TAIPEI, Taiwan – Vietnam is in talks with Dutch-shipbuilder Damen Schelde Naval Shipbuilding (DSNS) for the purchase of four Sigma-class corvettes, a spokesperson for the shipbuilder said on Nov. 11.
Two of the ships will reportedly be built in Vietnam, where the technology transfer will be an “important contribution” to the country’s ability to develop its navy and a “national capability for warship repair and maintenance,” said Sam Bateman from the S. Rajaratnam School of International Studies at Nanyang Technological University in Singapore.
In 2005, Vietnam canceled plans to build Project 2100-type corvettes because the task was beyond its technical capacity.
“Vietnam has been able to assembly BPS 2000 corvettes from knock up kits, but was not able to step up to taking charge of the construction process,” said Carlyle Thayer of the Australian Defence Force Academy.
But the SIGMA vessels – the acronym stands for Ship Integrated Geometrical Modularity Approach – “represents a revolutionary new modular technology in which ships from 50 meters to 150 meters can be built,” Thayer said.
There has been no confirmation on what type of Sigma-class vessel is under consideration.
Vietnam will be joining Indonesia and Morocco in operating Sigma-class vessels. Indonesia began taking delivery of four Sigma-class vessels in 2007; a year later, Morocco signed a $2.12 billion contract for three vessels that are now being delivered.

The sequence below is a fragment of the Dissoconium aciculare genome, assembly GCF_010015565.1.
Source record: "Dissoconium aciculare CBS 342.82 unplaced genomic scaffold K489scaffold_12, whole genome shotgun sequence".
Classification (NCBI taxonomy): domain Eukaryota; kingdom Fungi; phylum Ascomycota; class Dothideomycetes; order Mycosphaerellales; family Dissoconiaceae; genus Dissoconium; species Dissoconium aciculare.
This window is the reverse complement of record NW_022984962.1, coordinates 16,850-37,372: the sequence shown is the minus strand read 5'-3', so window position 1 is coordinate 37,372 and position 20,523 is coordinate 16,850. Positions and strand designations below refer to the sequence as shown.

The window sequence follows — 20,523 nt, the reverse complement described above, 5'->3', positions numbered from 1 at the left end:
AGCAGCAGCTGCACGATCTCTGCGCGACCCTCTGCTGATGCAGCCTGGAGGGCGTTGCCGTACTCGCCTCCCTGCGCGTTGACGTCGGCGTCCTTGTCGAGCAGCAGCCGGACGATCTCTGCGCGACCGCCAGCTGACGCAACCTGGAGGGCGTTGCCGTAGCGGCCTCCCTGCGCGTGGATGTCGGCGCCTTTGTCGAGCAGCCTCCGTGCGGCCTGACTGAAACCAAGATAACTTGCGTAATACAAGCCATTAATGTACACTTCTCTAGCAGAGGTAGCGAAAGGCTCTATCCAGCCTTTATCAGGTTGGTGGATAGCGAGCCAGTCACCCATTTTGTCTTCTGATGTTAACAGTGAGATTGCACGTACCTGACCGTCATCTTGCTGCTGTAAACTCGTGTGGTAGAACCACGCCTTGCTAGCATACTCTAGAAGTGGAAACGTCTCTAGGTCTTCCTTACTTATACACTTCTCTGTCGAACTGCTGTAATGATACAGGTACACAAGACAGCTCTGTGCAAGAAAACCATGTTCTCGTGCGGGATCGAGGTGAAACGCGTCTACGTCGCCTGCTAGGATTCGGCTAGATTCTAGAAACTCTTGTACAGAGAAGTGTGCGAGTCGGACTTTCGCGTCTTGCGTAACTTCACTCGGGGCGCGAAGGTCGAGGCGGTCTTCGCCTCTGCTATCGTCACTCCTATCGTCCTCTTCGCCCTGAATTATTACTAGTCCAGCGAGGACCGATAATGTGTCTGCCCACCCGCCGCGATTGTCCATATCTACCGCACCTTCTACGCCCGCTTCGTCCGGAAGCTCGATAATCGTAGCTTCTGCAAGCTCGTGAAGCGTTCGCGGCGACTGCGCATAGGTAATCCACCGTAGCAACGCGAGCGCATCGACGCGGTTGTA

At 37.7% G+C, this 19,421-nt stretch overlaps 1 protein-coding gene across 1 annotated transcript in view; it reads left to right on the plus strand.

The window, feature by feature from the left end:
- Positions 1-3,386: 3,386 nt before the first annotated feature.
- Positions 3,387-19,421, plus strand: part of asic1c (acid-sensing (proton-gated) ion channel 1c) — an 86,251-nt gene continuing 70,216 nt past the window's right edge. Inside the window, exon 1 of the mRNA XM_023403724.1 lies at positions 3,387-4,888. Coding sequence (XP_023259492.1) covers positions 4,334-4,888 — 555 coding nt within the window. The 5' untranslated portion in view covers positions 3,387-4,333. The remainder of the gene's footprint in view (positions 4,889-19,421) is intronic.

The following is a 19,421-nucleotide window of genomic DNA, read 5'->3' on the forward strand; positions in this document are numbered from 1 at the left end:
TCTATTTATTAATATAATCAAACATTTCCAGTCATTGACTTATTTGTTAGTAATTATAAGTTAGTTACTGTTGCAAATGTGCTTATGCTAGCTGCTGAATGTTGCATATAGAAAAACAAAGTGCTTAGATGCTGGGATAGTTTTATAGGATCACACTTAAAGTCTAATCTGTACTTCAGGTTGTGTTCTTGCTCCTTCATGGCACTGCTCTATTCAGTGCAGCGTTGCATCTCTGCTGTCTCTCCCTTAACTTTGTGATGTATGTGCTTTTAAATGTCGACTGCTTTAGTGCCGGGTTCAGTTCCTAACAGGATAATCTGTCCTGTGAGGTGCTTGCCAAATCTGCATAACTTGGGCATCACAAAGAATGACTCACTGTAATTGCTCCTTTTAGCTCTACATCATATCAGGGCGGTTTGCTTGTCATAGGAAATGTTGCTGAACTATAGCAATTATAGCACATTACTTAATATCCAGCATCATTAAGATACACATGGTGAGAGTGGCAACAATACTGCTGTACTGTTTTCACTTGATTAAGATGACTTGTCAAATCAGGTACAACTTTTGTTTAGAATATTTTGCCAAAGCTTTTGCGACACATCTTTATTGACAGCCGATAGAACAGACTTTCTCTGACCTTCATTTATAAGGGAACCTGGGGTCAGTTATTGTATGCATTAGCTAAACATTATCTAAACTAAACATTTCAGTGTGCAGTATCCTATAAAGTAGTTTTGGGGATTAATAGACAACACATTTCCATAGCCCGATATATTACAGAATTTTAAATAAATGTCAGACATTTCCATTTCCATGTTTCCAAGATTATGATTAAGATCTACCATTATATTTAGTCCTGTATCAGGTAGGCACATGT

“This represents a major stride forward in Vietnamese defense industry capabilities,” Thayer said. “The SIGMA class represents a major step forward in technology and tonnage.”
Vietnam’s navy has been expanding both its surface and submarine fleet with new procurements from Russia, including Kilo-class submarines. The modernization effort is part of a response to China’s growing military clout in the South China Sea and territorial disputes over islands claimed by both nations.
“The bottom line is that Vietnam is stepping up the pace of acquiring modern ships capable of defending Vietnamese interests in its Exclusive Economic Zone, such as armed escort for oil exploration vessels,” Thayer said.
Beijing has thus far used mainly civilian enforcement vessels in its dispute with Vietnam, but now “China will now have to decide whether to accept the new status quo or commit to deploying PLAN [People’s Liberation Army Navy] ships,” he said.
In May, three Chinese vessels operated by the State Oceanic Administration harassed a Vietnamese oil exploration seismic survey vessel inside Vietnam’s Exclusive Economic Zone.
China and Vietnam have been bumping into one another in the South China Sea since the 1970s. In 1974, China took the Paracel Islands by military force from then-South Vietnam, but Hanoi continues to claim the islands. Then, in 1988, China and Vietnam fought over the Johnson South Reef in the South China Sea. China sank two Vietnamese naval vessels and opened fired on Vietnamese troops occupying the reef, killing 30.